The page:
Experts come together to keep PFAS out of drinking water


PFAS are popping up in water sources across the Michigan. Now, people are coming together to try to find ways to prevent these chemicals from ending up in our drinking water. 

PFAS are commonly used chemicals that can be found in thousands of household and other consumer products, including on non-stick pans. 

Wednesday afternoon some Michigan State University employees brought experts together in downtown Lansing to discuss the PFAS problem. 

They discussed what they know about the chemicals and what they still need to learn. This includes the impact these chemicals are having on people and the environment.

As of now, Michigan has 49 sites of PFAS contamination and across the state people are actively searching for other sites. They’re making sure that people’s drinking water is as safe as it can be.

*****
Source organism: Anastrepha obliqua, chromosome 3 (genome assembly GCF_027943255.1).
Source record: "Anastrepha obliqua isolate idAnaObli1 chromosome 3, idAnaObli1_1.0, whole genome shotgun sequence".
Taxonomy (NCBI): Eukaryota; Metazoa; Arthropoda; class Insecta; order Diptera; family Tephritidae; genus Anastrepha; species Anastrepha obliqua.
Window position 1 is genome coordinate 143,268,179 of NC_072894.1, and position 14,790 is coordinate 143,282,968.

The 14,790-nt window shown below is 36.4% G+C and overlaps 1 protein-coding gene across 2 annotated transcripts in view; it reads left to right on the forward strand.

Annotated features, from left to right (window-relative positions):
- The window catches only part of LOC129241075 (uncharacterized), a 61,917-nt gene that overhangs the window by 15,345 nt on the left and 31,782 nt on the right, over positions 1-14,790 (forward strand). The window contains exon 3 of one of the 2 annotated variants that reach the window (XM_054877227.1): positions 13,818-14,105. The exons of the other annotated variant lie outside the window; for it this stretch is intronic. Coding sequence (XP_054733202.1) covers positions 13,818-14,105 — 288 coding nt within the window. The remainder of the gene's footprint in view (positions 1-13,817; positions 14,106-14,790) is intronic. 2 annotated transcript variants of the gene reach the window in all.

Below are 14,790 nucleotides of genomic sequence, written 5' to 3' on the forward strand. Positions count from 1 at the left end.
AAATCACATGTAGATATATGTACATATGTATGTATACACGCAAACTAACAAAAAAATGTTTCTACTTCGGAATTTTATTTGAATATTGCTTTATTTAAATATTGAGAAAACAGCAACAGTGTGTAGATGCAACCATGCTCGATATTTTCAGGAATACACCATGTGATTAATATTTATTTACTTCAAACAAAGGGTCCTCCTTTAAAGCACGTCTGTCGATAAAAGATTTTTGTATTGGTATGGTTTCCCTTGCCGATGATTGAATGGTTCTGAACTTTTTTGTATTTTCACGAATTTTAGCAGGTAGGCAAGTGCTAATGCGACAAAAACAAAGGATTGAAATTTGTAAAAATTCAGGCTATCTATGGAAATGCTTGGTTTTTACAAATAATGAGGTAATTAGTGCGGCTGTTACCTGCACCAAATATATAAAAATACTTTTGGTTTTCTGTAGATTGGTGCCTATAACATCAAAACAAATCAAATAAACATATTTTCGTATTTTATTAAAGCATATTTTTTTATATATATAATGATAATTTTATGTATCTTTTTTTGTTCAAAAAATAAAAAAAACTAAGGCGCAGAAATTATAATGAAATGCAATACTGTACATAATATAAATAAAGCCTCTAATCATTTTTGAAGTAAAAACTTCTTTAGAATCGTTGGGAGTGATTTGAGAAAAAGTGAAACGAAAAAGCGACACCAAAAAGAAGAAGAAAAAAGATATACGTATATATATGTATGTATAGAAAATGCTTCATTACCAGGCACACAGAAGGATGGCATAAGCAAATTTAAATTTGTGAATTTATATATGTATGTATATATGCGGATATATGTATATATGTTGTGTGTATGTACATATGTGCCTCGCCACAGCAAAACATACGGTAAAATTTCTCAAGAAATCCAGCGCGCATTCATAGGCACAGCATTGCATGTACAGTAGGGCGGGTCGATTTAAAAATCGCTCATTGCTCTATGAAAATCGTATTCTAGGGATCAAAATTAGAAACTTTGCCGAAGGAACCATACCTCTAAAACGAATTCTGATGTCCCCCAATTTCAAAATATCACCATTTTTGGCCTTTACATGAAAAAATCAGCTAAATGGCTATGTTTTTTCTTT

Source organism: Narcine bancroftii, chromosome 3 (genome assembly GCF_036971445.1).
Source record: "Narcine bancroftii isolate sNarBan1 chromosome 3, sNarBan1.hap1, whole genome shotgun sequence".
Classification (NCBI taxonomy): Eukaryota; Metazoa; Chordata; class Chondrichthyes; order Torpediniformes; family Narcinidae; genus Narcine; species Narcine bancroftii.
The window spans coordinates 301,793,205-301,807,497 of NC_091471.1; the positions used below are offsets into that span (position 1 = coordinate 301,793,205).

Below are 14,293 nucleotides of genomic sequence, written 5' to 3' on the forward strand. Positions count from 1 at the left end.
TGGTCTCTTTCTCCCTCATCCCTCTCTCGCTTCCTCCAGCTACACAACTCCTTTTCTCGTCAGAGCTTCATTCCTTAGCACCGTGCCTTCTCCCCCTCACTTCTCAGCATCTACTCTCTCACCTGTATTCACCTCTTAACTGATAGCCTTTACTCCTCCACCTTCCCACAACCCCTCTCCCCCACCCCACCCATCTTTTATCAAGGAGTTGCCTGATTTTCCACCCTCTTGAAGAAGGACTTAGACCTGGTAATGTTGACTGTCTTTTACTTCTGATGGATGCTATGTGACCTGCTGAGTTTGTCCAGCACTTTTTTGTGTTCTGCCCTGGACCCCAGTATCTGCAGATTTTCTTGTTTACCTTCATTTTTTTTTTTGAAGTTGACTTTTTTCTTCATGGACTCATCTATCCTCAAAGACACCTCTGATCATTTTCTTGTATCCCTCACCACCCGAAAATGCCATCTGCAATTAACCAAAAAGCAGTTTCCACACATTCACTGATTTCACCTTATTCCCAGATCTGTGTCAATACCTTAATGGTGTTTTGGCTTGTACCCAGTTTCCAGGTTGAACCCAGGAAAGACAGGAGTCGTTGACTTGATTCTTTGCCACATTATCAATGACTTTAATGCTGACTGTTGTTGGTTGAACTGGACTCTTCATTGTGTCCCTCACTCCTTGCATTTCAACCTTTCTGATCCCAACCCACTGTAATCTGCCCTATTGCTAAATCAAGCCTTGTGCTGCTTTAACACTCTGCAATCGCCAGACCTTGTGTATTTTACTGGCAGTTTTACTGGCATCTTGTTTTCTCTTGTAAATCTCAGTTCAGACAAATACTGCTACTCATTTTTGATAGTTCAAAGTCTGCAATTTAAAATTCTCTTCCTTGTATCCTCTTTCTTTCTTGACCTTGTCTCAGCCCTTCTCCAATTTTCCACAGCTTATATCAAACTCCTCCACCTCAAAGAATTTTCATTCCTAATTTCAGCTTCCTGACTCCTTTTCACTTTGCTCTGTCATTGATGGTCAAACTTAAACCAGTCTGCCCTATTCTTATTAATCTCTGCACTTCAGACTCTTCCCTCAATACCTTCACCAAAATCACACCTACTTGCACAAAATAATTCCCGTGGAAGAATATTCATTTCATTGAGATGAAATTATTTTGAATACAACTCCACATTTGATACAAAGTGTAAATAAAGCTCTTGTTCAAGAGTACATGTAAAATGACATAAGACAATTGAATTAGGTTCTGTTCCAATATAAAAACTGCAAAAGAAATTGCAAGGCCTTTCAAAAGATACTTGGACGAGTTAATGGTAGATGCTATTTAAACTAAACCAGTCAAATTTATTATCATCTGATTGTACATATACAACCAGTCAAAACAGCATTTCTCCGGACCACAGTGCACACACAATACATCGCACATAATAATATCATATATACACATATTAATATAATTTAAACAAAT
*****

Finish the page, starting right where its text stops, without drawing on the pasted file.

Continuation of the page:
“There’s a lot more work to do,” said Michigan PFAS Action Response Team Executive Director Steve Sliver. “The key is wherever we’re identifying the PFAS in drinking water supplies in particular, we’re making sure that people have alternate water and then we’re gonna go after the source and remediate it longer term.”

Sliver said getting PFAS out of the ecosystem is going to be a challenge. He said not only is it found in a lot of things, it’s not easy to break down and get rid of. 

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